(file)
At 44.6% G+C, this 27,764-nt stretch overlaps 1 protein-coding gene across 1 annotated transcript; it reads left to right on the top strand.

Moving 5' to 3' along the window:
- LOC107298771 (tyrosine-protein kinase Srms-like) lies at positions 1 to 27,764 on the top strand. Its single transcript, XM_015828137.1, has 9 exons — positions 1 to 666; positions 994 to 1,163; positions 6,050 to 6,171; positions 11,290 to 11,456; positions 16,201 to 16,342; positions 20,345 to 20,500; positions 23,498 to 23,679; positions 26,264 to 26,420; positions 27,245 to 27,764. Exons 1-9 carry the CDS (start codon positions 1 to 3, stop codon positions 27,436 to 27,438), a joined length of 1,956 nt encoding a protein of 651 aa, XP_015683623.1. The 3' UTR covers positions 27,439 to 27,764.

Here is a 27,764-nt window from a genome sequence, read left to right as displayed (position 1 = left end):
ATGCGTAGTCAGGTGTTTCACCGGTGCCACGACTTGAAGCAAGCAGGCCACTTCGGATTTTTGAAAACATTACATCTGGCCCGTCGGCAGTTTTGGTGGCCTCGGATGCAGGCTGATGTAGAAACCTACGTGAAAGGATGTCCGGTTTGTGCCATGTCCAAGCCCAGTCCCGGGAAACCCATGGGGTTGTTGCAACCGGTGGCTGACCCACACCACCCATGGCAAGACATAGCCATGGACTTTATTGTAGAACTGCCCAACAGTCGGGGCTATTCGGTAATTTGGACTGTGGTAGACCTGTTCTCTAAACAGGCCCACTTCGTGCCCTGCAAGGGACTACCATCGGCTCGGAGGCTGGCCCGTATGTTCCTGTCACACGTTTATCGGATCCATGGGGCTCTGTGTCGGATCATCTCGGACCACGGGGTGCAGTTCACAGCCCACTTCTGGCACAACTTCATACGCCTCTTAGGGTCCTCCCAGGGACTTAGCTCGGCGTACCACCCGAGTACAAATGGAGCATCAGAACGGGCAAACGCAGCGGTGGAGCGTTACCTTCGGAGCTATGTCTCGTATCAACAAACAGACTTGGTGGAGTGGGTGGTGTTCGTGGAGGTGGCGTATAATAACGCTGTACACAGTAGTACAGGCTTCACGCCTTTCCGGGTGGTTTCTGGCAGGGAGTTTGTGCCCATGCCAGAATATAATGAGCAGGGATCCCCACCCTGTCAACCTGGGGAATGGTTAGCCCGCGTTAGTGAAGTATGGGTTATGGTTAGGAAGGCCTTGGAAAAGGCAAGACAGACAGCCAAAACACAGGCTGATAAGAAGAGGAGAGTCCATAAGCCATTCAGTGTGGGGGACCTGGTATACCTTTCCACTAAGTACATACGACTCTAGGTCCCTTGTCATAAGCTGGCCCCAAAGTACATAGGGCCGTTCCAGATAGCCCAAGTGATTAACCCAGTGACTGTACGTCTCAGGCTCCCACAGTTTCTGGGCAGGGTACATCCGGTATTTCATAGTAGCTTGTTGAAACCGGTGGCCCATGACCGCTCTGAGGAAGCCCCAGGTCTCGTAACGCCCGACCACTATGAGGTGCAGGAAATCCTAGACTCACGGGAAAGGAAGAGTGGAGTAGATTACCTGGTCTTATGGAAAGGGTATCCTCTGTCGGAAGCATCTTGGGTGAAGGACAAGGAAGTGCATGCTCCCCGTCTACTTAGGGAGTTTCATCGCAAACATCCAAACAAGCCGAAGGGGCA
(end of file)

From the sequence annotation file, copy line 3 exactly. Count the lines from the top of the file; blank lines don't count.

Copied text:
- LOC107298771 (tyrosine-protein kinase Srms-like) lies at positions 1 to 27,764 on the top strand. Its single transcript, XM_015828137.1, has 9 exons — positions 1 to 666; positions 994 to 1,163; positions 6,050 to 6,171; positions 11,290 to 11,456; positions 16,201 to 16,342; positions 20,345 to 20,500; positions 23,498 to 23,679; positions 26,264 to 26,420; positions 27,245 to 27,764. Exons 1-9 carry the CDS (start codon positions 1 to 3, stop codon positions 27,436 to 27,438), a joined length of 1,956 nt encoding a protein of 651 aa, XP_015683623.1. The 3' UTR covers positions 27,439 to 27,764.